I guess i needed to take a bit of MS time out of my life. I found I was consumed with doom and gloom after a definite diagnosis of MS just over a year ago. I felt I wasn't going to fufill all of my ambitious ambitions!. Was my partner going to want to marry me now? Was I going to be a suitable perspective parent? Was I going to fufill my career capability?..... Not a year ago.... I was too wrapped up in my P.J's, UGGS and despair!
This time last year I layed in a hospital bed, knowing deep down I had a diagnosis of MS before it was given to me officially. I smoked countless cigarettes and paced the hospital corridors (walking poorly partially with a tremor from fear of confirmation and the other, a symptom of the disease). And even though I knew the diagnosis which was coming I still wasn't prepared for confirmation from a professional for it. My stomach tightened with grief. I wanted to vomit. I couldn't breathe. And then it was "this is worong, they've confused me with someone else", and that followed by extreme anger... "why didn't this happen to someone else more worthy of this terrible disease"?. These things dont happen to good people... like me.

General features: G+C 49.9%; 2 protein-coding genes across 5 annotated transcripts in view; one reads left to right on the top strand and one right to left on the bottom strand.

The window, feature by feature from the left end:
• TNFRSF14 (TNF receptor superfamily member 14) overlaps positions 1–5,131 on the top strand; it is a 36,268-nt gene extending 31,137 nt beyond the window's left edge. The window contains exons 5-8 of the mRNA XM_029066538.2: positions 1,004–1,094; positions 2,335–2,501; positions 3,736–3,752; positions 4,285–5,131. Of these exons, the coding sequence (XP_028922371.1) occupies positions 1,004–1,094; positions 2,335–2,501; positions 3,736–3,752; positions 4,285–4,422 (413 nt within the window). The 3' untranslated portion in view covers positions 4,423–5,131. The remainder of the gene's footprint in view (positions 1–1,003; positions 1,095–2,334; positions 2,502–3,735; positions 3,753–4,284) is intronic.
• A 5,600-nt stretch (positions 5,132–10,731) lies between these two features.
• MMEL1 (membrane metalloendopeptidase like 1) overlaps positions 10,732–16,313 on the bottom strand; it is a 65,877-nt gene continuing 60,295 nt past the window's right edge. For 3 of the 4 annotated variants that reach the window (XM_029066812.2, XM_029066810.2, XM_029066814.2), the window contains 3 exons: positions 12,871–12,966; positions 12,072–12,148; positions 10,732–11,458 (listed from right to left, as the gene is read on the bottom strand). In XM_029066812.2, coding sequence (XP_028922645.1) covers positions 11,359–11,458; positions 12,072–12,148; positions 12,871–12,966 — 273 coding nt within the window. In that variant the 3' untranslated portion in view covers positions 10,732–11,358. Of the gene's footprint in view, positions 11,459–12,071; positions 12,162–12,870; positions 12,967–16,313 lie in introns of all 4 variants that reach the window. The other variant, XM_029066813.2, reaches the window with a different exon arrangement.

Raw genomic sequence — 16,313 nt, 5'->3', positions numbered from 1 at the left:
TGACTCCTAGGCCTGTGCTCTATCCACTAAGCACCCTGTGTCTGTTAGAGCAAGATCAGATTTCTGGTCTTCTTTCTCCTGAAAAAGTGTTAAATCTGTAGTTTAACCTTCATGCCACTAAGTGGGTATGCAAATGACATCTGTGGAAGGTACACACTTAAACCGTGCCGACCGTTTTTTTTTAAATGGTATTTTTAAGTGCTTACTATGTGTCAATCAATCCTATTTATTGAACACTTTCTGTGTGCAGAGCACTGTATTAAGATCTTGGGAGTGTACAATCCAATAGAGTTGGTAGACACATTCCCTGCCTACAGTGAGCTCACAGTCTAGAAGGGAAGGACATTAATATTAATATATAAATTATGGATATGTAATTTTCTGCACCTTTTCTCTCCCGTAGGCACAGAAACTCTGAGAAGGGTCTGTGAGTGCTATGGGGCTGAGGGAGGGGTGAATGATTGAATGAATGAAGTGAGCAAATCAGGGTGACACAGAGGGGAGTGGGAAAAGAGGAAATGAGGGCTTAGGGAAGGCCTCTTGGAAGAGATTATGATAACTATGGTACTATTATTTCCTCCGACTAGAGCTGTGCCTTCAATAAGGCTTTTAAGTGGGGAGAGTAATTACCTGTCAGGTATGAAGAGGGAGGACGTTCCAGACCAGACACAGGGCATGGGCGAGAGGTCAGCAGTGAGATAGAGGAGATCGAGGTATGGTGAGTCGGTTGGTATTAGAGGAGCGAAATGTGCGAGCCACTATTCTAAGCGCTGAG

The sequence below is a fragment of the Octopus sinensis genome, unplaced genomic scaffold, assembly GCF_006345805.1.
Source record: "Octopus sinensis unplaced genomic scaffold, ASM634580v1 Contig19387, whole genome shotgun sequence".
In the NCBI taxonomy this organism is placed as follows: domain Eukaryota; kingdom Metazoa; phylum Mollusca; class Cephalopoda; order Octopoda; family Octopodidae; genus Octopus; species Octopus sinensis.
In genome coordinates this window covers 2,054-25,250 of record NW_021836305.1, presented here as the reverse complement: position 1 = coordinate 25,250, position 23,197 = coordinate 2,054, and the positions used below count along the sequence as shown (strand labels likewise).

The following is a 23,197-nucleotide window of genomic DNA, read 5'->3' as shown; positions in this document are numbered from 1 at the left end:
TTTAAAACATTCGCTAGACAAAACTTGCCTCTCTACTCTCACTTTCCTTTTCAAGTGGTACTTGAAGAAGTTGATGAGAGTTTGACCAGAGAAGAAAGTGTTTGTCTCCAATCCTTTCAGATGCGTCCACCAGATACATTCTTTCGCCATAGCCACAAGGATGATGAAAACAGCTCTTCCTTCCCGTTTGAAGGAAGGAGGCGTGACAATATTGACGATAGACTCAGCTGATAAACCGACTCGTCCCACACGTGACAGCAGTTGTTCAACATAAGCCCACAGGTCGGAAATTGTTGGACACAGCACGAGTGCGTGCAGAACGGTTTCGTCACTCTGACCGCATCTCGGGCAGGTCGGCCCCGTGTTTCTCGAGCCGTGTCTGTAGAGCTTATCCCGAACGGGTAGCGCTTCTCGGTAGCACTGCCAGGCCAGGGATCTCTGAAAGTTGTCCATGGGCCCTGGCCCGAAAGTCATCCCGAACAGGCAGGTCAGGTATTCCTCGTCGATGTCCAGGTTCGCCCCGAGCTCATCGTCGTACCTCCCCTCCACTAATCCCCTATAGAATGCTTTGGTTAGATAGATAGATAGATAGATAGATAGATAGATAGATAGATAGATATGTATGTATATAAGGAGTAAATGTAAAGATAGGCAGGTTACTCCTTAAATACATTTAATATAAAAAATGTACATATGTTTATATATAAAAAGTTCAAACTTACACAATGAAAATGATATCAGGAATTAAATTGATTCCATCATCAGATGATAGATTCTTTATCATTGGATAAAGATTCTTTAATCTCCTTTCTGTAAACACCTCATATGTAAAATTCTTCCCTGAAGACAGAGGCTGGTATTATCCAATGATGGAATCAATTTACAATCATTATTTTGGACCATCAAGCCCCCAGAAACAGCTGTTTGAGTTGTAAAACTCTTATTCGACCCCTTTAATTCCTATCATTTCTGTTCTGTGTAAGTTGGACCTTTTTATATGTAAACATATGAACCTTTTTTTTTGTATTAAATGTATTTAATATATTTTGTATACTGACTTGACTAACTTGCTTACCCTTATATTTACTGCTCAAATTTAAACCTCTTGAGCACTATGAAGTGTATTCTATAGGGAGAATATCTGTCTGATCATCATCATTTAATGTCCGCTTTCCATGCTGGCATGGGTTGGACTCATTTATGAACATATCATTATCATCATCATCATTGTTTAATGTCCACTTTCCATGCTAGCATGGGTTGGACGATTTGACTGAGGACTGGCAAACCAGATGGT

I guess the main part of what I'm trying to describe is that a year has passed... I have had MS for one year. . . My life has changed. But I have made it! I am through the toughest part of it and I am more/better prepared for what may be ahead. Prepared for what I am not sure?.. I guess whatever is coming... who knows?
Before my diagnosis I lived in a world where I believed a diagnosis of MS meant that they were disabled and dependant on others and lead a miserable, sad existance. In one short year since my MS diagnosis I have met so many inspirational people with MS, working, studying and getting on with life the same as everyone else and to an extent I blame it on commercial advertising denoting MS as a terrible wheelchair-bound disease for all who encounter it. Here is the moral of the story.....